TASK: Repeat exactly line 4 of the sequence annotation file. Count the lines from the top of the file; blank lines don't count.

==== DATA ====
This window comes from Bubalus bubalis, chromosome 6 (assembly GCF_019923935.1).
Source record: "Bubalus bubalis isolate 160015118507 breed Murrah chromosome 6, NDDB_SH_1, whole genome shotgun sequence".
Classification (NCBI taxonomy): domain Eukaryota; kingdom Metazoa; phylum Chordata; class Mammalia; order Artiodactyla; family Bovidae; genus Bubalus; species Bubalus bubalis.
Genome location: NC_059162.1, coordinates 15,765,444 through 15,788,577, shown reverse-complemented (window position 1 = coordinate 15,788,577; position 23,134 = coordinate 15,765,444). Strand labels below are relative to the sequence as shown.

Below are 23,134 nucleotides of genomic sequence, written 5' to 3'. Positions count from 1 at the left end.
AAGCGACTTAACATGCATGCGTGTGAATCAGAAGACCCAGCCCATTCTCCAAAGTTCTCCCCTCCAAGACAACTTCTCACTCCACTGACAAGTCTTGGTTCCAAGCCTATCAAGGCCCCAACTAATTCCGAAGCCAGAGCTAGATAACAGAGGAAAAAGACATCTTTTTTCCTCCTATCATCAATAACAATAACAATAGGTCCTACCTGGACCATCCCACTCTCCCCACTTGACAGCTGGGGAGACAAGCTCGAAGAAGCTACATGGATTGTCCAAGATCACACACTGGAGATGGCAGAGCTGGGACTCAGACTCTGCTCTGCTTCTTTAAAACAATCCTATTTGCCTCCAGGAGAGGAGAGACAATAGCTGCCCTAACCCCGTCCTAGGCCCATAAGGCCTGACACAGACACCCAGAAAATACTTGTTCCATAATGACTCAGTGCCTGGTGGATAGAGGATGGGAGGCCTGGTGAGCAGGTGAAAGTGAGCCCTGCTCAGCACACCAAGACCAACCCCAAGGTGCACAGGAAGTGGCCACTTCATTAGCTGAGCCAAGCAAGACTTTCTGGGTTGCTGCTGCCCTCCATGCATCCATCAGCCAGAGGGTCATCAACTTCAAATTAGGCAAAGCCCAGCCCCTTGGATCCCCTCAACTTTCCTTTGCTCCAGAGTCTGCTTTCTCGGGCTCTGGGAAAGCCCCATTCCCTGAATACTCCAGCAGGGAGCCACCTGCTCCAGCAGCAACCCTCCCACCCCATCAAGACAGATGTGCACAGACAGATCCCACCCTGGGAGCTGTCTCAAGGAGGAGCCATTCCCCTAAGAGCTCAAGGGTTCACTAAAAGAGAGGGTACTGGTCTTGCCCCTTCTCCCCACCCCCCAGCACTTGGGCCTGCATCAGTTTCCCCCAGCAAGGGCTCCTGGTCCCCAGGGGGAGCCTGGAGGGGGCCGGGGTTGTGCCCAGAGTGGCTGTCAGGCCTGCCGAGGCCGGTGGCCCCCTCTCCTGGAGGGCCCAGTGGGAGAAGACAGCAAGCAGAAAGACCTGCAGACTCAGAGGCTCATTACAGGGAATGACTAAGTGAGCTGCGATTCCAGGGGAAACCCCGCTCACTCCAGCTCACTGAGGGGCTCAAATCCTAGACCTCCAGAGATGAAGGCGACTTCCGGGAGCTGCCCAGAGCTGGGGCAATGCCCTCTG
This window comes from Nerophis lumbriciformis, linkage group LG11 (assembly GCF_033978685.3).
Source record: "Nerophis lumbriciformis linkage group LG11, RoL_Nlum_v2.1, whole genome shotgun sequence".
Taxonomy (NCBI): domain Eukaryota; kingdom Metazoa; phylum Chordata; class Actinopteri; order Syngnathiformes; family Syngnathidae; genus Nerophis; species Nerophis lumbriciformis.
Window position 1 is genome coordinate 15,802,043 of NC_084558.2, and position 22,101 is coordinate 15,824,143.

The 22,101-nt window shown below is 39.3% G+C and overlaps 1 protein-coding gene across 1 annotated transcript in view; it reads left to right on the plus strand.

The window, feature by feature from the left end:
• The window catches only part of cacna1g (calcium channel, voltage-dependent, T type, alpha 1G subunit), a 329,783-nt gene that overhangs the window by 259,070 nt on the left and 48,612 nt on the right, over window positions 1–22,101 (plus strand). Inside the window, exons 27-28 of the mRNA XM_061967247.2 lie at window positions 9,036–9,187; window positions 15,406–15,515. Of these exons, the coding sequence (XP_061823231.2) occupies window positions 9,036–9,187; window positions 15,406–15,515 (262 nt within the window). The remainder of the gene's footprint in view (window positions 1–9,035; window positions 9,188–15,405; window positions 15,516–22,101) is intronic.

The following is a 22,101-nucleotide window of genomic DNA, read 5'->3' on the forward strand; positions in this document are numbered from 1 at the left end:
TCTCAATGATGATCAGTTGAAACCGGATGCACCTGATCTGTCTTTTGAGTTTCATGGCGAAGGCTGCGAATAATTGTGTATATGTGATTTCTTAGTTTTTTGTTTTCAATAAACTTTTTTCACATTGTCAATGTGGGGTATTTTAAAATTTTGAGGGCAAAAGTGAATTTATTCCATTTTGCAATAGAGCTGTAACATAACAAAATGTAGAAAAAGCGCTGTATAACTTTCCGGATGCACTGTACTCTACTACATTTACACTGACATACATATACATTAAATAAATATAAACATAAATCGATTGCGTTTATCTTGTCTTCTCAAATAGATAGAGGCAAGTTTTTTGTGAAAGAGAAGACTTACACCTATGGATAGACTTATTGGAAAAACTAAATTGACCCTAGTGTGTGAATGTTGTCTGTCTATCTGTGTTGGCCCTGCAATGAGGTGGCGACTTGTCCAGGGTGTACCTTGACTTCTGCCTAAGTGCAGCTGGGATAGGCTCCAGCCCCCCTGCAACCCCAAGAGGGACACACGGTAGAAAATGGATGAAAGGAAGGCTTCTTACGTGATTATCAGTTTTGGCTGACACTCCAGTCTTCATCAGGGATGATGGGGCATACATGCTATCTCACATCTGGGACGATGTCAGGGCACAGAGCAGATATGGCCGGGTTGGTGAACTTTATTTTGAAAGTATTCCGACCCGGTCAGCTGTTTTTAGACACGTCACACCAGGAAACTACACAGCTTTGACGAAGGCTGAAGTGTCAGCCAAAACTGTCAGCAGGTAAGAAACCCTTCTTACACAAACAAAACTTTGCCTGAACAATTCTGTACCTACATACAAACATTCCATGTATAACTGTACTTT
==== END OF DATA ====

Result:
Genome location: NC_059162.1, coordinates 15,765,444 through 15,788,577, shown reverse-complemented (window position 1 = coordinate 15,788,577; position 23,134 = coordinate 15,765,444). Strand labels below are relative to the sequence as shown.